– ability to call specific campaigns. A marketing campaign can be considered a set of decision rules. Most companies will have several campaigns active at the same time, each with a different purpose or target segment. Nearly all interaction management systems are designed so information passed from a touchpoint is accompanied by a request for one or more specific marketing campaigns. This enables the marketer to control the type of decision that is returned–for example, a cross selling recommendation in the context of a sales transaction. The list of campaigns available at each intervention point is usually stored inside the touchpoint system at the intervention point itself. But this raises a control issue: if the campaign lists reside within a variety of touchpoint systems, it may be impossible to update them automatically when campaigns are added or retired. Alternate solutions include creating separate lists for each intervention point but storing them within the interaction manager, or having one set of rules that governs selection of campaigns at all intervention points. But these approaches raise other their own management issues, and neither has been widely adopted.

– ability to deliver default responses. The touchpoint system must continue to operate even if the interaction manager fails to respond to a request for a decision. Such a failure could have any number of reasons: insufficient or invalid data, failure of the current customer to qualify for any of the specified campaigns, an expired or non-existent campaign, corrupt or incompatible content, a crashed or overloaded interaction manager, a lost connection or downed server, and so on. The system should fail gracefully in such circumstances: if the interaction manager is functional it should first test other content or campaigns to see if they are available; if they are not, it should deliver a default content or campaign. If the interaction manager cannot respond, the touchpoint itself should deliver a default reply (presumably embedded in the intervention mechanism), or, as a final resort, continue processing with no reply at all. However the system handles failures it should also alert an administrator when touchpoints call for campaigns or content that are not available, so the problem can be addressed before it recurs.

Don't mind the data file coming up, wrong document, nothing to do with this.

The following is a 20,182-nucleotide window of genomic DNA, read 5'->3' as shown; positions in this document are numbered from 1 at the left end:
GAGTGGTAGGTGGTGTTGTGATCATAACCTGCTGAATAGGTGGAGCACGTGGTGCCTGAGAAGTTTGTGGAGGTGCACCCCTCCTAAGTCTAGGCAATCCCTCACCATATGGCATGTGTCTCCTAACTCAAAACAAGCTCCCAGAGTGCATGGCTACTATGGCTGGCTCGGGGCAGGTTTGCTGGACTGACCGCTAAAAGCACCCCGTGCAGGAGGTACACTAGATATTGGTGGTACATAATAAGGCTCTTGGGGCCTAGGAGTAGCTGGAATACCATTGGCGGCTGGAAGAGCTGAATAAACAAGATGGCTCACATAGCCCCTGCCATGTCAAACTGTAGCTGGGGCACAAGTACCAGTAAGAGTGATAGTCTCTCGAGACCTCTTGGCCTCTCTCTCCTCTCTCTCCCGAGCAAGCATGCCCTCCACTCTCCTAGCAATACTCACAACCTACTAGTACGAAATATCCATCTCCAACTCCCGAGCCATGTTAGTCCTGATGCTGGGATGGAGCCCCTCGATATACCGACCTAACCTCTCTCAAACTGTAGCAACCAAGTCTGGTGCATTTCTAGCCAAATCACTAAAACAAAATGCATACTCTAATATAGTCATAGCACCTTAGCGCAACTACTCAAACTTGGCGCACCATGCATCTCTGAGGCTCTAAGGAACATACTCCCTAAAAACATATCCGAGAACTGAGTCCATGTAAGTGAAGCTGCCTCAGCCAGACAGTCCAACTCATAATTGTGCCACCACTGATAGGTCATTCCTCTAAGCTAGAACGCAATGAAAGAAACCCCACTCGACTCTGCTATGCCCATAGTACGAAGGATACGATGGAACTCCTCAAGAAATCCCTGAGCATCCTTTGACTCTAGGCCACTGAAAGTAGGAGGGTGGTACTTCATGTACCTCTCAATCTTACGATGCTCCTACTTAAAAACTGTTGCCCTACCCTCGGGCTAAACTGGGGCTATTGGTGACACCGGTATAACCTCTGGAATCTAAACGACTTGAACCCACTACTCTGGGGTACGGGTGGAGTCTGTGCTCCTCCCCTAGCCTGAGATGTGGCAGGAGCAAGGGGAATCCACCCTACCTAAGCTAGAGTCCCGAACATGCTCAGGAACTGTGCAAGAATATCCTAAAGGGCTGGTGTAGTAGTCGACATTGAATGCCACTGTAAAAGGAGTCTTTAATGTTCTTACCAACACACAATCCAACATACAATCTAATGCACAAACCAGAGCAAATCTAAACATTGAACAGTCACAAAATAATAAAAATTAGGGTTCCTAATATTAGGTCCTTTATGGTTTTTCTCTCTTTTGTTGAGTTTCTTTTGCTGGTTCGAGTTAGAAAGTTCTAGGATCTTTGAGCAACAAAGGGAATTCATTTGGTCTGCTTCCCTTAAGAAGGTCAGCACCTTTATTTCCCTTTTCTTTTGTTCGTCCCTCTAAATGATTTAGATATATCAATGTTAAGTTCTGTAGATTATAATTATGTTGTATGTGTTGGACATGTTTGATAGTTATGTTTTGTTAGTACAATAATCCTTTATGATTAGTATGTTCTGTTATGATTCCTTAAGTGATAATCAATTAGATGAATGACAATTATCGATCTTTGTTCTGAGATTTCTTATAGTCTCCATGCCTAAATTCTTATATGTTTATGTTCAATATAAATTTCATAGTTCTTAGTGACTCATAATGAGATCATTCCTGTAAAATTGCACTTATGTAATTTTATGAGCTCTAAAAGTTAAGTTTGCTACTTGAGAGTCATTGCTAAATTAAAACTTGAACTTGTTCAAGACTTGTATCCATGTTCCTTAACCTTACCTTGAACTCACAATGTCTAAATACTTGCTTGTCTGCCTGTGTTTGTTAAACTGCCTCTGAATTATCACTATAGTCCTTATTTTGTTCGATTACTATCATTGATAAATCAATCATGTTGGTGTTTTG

– effort to build the integration mechanism. Whether touchpoint integration is managed through input from the touchpoint API, a call to the interaction manager API, or transaction scanning, some amount of setup is required to establish each connection. Systems vary significantly in the effort to do this and the tools they provide to help with the process. Some vendors simply provide samples of C code, SQL or Java scripts; some have applications that let users specify data sources, formats and processing logic; some provide wizards to generate an HTML snippet. Vendors also differ considerably in how much help they offer with updating integration mechanisms after they are built–a critical maintenance issue that is often overlooked. Such functions might accommodate changes in campaign lists, enhancements to an API, or even replacement of one system with another. Efficiently managing such changes is critical when a large number of different interaction points and marketing campaigns must be managed over time.

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David M. Raab is a Principal at Raab Associates Inc., a consultancy specializing in marketing technology and analytics. He can be reached at draab@raabassociates.com.